Tesla is launching its long-awaited Supercharger V3, a new and more powerful version of Tesla’s fast-charging station, later this week, according to a new statement by CEO Elon Musk

Musk first teased a new ‘Tesla Supercharger V3’ in a tweet to me back in December 2016.

At the time, he hinted at a charge rate of over 350 kW power output and off-grid compatibility with solar and Powerpack systems.

While Tesla has since added solar arrays and Powerpacks to a few stations, the automaker hasn’t updated the charge rate (145 kW capacity capped at 120 kW in vehicles) of its charging stations for about 5 years.

As highlighted during Tesla’ Q1 2018 earnings call, the company appears to have changed its plan for an ultra-fast charger with an output of over 350 kW – citing some drawbacks when it comes to energy density and cost of batteries.

Instead, Musk said that 200 to 250 kW, which is about twice as powerful as Tesla’s current Superchargers, would make more sense.

Supercharger V3 was supposed to come in 2018, but it was delayed to “early 2019”.

Today, Musk said that the first station is coming online Wednesday:

As of the time of writing, the CEO hasn’t answered questions about the charge of the Supercharger V3, the compatibility with Tesla’s vehicle lineup or where the first station is located.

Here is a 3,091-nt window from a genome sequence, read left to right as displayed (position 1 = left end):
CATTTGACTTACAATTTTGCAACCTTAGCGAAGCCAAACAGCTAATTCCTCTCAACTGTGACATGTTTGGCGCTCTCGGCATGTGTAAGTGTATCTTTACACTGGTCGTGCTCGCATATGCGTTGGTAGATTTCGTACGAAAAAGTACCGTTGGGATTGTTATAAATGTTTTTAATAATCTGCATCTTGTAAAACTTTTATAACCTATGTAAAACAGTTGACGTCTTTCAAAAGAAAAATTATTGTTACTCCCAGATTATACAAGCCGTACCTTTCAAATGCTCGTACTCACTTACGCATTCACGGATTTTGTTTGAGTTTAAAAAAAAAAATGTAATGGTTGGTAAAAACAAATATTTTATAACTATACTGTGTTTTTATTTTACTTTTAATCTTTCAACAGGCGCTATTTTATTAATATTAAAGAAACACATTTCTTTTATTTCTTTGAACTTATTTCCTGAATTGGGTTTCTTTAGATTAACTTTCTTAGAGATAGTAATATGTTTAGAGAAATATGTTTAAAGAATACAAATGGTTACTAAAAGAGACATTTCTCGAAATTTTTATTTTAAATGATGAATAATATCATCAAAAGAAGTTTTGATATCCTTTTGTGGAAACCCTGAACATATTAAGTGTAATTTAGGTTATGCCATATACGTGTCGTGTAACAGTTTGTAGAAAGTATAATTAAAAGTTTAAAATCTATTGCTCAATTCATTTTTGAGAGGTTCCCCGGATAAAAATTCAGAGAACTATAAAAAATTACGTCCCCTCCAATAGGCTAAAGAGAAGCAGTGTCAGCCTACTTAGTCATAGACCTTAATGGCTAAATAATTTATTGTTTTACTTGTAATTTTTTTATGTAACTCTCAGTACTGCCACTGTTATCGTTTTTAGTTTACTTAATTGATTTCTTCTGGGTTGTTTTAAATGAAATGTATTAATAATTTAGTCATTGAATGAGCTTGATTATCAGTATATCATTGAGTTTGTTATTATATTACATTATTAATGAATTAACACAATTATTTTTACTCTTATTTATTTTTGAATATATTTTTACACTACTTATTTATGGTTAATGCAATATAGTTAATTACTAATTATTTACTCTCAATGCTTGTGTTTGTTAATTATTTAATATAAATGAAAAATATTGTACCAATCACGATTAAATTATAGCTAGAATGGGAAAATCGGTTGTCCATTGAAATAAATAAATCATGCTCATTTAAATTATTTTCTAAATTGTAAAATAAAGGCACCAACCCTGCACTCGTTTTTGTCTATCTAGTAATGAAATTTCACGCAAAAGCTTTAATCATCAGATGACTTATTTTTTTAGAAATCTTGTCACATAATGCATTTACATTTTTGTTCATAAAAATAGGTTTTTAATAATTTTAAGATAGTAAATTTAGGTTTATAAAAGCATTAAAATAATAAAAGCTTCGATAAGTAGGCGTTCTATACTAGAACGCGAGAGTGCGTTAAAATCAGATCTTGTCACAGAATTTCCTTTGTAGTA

The Supercharger V3’s charge rate is only one factor since the vehicles also need to be able to handle a higher charge rate.

Therefore, the introduction of Tesla’s Supercharger V3 has been rumored to be linked with an upgrade of Tesla’s battery packs to be able to receive a higher charge rate.

Coincidently (or not), Musk also announced that Tesla is going to launch Model Y a week after the first Supercharger V3 station is coming online on Wednesday.

Electrek’s Take

While I am excited about Supercharger V3, I’m even more excited about the implications of improved battery packs throughout Tesla’s lineup.

If Tesla is releasing a new Supercharger with a higher charge rate, they need some cars able to take that new charge rate.

I think existing Model 3 vehicles are going to be able to go a little higher, but what Model S and Model X? Is an upgrade coming? Is it already in vehicles? If so, since when?

So many questions. Sounds like we are going to have the answers later this week.

What do you think? Let us know in the comment section below.

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